George felt himself blush a little as the eyes of the crowd fixed on him briefly before returning to the Archduchess.

“It is therefore with great pleasure that I announce our engagement.”

On cue, George ascended the steps to stand on the dais himself alongside Sophia; looking out over the surprised crowed as a flurry of surprised and excited conversation swept across the ballroom before breaking into celebratory applause. As he looked around the ballroom, George could largely seen smiling, happy faces; the love the two shared was obvious to all and the vast majority of those present, from home and abroad, were pleased for the young couple. The Apilonian Prince’s sharp eyes did not, however, miss, the small crowd of particularly conservative nobles gathered around the Margrave of Istria, whose cold attitude had been the one damper on the ball’s atmosphere. The Margrave and his supporters looked absolutely furious; clearly, they had not missed the symbolism of George joining Sophia on the dais rather than her descending to him and entering the crowd again to be congratulated. It was a subtle indicator that Sophia intended George to take a position directly by her side; an indicator that would be confirmed in the coming days. It went unnoticed by most in the crowd, even as the Margrave and his faction left the ballroom several hours early, apparently in protest, but it did not go unnoticed by either George or Sophia herself.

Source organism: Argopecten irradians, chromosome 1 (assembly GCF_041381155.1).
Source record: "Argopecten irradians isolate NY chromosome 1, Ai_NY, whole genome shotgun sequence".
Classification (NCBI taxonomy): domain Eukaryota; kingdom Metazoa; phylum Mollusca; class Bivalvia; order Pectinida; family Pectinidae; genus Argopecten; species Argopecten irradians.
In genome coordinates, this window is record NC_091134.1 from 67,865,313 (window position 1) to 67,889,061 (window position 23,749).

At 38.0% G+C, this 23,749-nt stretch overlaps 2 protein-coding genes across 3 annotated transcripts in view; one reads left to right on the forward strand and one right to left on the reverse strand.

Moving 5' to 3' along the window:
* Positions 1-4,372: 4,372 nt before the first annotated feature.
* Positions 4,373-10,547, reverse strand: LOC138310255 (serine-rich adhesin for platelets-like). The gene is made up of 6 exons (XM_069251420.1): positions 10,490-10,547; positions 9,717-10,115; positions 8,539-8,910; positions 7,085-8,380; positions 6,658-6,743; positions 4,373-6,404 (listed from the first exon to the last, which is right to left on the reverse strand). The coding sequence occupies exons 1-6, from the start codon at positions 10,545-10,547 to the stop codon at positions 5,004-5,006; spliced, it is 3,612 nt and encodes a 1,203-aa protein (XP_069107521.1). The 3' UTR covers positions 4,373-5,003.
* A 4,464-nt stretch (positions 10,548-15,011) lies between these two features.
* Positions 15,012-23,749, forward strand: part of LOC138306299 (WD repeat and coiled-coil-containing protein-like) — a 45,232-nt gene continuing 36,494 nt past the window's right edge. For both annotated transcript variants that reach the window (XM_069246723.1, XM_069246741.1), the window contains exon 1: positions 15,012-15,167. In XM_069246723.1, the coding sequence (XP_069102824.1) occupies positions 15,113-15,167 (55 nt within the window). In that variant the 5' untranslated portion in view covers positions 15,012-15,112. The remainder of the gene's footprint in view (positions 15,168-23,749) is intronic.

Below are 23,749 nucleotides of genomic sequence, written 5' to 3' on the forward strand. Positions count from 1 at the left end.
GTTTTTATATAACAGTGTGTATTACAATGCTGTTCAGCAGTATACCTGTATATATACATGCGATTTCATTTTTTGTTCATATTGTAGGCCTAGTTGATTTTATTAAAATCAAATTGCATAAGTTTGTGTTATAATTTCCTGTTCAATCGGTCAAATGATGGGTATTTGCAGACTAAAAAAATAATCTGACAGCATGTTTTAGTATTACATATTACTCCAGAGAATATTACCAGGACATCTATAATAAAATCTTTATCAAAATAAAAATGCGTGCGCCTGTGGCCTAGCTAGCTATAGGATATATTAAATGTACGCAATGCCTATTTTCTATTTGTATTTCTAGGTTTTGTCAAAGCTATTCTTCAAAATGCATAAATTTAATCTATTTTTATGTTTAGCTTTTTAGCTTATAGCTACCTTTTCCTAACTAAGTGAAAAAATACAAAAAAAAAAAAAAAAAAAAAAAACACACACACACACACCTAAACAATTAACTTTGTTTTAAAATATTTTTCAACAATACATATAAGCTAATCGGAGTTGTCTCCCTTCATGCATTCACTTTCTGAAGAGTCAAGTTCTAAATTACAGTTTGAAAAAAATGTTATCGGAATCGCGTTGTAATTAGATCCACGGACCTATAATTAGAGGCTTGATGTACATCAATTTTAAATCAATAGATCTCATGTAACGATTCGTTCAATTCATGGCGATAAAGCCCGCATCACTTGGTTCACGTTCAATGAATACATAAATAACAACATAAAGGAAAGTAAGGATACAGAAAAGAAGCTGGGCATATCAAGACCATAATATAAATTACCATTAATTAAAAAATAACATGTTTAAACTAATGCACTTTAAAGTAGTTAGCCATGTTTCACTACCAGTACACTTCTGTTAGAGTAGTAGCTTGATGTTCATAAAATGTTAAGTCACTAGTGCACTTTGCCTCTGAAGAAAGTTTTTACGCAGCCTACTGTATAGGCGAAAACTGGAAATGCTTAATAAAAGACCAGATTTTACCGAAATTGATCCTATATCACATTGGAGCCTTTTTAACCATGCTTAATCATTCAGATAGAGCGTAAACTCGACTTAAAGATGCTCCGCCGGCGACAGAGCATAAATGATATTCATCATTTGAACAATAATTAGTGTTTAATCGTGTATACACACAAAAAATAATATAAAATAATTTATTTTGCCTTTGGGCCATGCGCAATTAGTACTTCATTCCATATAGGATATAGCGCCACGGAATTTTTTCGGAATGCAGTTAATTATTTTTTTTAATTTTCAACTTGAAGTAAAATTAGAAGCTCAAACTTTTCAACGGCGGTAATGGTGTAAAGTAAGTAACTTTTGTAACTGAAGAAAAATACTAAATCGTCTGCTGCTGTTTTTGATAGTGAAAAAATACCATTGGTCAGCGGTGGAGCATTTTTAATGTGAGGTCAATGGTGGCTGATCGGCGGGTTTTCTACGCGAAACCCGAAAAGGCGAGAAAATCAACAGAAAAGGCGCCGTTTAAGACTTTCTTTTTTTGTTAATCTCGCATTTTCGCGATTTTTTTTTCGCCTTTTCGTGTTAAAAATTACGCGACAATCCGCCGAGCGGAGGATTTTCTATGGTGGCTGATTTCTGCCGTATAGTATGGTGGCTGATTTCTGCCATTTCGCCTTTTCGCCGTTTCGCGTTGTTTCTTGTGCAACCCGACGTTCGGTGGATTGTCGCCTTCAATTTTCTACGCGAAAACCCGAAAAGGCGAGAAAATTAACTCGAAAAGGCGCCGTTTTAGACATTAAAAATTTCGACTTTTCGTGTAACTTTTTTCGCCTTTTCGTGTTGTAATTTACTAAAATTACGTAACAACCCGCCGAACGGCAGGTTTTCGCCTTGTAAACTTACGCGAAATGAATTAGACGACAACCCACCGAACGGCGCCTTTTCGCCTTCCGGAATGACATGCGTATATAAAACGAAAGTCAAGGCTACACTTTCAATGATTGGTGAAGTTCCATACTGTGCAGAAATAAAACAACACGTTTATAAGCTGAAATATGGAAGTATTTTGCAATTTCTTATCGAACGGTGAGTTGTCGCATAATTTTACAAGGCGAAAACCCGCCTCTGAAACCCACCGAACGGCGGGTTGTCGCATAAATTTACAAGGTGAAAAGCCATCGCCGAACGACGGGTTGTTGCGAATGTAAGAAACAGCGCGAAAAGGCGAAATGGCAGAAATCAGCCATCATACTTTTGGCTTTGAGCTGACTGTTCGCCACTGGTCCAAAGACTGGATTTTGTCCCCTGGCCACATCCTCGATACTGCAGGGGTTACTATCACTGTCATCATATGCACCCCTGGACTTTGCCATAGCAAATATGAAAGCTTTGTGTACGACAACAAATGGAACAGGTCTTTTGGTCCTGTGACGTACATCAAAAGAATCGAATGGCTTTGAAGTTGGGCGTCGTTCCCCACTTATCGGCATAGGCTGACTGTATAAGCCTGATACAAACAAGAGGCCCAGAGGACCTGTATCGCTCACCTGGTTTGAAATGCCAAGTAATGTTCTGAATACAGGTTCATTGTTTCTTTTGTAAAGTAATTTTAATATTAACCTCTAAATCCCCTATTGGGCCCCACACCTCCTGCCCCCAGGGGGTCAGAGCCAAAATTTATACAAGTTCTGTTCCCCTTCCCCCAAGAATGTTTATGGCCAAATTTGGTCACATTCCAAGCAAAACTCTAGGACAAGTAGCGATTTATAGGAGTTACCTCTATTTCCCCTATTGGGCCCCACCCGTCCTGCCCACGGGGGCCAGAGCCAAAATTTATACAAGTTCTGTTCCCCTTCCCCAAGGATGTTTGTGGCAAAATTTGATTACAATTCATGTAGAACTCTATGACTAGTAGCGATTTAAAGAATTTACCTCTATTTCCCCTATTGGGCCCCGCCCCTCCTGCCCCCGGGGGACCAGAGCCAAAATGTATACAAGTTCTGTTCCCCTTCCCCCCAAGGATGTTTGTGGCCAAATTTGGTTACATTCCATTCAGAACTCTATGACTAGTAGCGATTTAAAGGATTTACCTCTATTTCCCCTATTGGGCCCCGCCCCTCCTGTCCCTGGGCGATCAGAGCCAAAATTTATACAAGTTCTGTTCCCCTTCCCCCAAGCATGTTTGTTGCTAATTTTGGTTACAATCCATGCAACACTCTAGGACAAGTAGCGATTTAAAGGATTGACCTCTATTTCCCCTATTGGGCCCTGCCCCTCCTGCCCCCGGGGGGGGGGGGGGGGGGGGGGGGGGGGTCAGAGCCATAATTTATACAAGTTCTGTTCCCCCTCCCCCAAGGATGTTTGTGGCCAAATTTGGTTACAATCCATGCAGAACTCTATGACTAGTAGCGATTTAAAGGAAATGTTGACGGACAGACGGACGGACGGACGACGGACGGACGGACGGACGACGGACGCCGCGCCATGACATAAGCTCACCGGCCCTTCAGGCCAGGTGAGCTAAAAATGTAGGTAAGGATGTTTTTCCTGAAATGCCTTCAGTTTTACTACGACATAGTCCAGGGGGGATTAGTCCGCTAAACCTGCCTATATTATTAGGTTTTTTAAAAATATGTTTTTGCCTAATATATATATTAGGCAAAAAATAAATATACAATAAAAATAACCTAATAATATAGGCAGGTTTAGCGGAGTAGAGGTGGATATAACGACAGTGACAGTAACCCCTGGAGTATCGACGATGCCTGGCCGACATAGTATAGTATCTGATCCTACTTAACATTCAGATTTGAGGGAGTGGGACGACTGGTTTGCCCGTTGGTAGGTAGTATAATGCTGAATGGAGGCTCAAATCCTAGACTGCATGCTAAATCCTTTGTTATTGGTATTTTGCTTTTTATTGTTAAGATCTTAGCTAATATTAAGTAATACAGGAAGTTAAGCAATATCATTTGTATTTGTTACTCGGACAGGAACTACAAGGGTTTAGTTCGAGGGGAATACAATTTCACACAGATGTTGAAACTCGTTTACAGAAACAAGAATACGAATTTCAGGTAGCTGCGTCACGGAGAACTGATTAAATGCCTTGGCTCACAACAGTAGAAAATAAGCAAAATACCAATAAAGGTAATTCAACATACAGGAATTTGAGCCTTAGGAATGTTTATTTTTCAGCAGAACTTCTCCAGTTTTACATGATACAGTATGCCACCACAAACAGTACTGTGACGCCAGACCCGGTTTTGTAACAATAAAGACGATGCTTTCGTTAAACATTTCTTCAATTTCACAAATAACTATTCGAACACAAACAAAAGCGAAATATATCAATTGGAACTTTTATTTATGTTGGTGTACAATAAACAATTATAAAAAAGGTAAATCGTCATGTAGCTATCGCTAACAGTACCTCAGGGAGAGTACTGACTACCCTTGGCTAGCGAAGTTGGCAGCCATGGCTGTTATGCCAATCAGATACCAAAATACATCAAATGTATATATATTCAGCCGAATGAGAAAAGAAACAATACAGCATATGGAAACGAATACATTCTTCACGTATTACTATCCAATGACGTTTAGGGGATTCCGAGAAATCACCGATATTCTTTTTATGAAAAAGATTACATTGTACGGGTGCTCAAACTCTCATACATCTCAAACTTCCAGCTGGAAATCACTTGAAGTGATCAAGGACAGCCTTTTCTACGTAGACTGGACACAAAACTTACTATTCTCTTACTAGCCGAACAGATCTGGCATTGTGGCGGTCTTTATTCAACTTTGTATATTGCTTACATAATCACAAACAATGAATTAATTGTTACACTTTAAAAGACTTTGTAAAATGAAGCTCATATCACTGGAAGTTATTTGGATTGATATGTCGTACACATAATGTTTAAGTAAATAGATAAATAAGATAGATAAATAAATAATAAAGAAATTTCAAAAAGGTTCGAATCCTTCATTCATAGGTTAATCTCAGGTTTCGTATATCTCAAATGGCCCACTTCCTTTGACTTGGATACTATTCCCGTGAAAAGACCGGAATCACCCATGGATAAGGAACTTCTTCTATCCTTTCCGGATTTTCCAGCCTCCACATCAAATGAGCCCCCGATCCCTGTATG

“Ignore them,” George said softly in her ear, in a gesture that the rest of the crowd found intimately adorable. “This is our night.”

Sophia smiled and nodded.

“It is,” She affirmed, then smirked. “I hope you’re ready to shake a lot of hands, George, you’re about to be congratulated a lot… I’m quite a catch.”

“That you are,” George agreed, kissing her (relatively chastely, by their standards) on the lips, to the delight of the guests. “Shall we be about it?”